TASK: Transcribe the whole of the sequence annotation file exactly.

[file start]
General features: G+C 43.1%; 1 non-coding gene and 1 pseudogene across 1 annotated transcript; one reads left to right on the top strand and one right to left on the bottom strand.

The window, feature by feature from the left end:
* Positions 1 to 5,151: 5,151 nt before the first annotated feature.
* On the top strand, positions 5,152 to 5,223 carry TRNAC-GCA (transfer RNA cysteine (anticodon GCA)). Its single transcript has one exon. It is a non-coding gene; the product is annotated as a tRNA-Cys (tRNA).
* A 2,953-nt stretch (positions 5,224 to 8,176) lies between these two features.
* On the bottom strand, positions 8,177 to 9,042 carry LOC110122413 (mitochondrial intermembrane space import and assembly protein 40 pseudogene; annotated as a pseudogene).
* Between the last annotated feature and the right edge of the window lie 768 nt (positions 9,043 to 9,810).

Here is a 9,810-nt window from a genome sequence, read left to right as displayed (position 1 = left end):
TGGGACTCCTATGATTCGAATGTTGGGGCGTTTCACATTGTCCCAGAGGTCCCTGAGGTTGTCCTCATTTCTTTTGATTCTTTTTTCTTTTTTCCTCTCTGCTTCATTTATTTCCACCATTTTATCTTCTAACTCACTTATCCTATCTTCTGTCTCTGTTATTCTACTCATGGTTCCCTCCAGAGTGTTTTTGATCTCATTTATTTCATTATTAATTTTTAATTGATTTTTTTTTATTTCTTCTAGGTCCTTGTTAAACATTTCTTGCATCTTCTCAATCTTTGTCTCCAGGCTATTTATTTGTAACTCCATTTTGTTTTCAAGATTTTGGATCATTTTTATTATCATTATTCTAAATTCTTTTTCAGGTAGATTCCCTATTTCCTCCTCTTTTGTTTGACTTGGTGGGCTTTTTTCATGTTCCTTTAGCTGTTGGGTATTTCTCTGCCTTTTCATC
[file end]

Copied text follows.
General features: G+C 43.1%; 1 non-coding gene and 1 pseudogene across 1 annotated transcript; one reads left to right on the top strand and one right to left on the bottom strand.

The window, feature by feature from the left end:
* Positions 1 to 5,151: 5,151 nt before the first annotated feature.
* On the top strand, positions 5,152 to 5,223 carry TRNAC-GCA (transfer RNA cysteine (anticodon GCA)). Its single transcript has one exon. It is a non-coding gene; the product is annotated as a tRNA-Cys (tRNA).
* A 2,953-nt stretch (positions 5,224 to 8,176) lies between these two features.
* On the bottom strand, positions 8,177 to 9,042 carry LOC110122413 (mitochondrial intermembrane space import and assembly protein 40 pseudogene; annotated as a pseudogene).
* Between the last annotated feature and the right edge of the window lie 768 nt (positions 9,043 to 9,810).

Here is a 9,810-nt window from a genome sequence, read left to right as displayed (position 1 = left end):
TGGGACTCCTATGATTCGAATGTTGGGGCGTTTCACATTGTCCCAGAGGTCCCTGAGGTTGTCCTCATTTCTTTTGATTCTTTTTTCTTTTTTCCTCTCTGCTTCATTTATTTCCACCATTTTATCTTCTAACTCACTTATCCTATCTTCTGTCTCTGTTATTCTACTCATGGTTCCCTCCAGAGTGTTTTTGATCTCATTTATTTCATTATTAATTTTTAATTGATTTTTTTTTATTTCTTCTAGGTCCTTGTTAAACATTTCTTGCATCTTCTCAATCTTTGTCTCCAGGCTATTTATTTGTAACTCCATTTTGTTTTCAAGATTTTGGATCATTTTTATTATCATTATTCTAAATTCTTTTTCAGGTAGATTCCCTATTTCCTCCTCTTTTGTTTGACTTGGTGGGCTTTTTTCATGTTCCTTTAGCTGTTGGGTATTTCTCTGCCTTTTCATC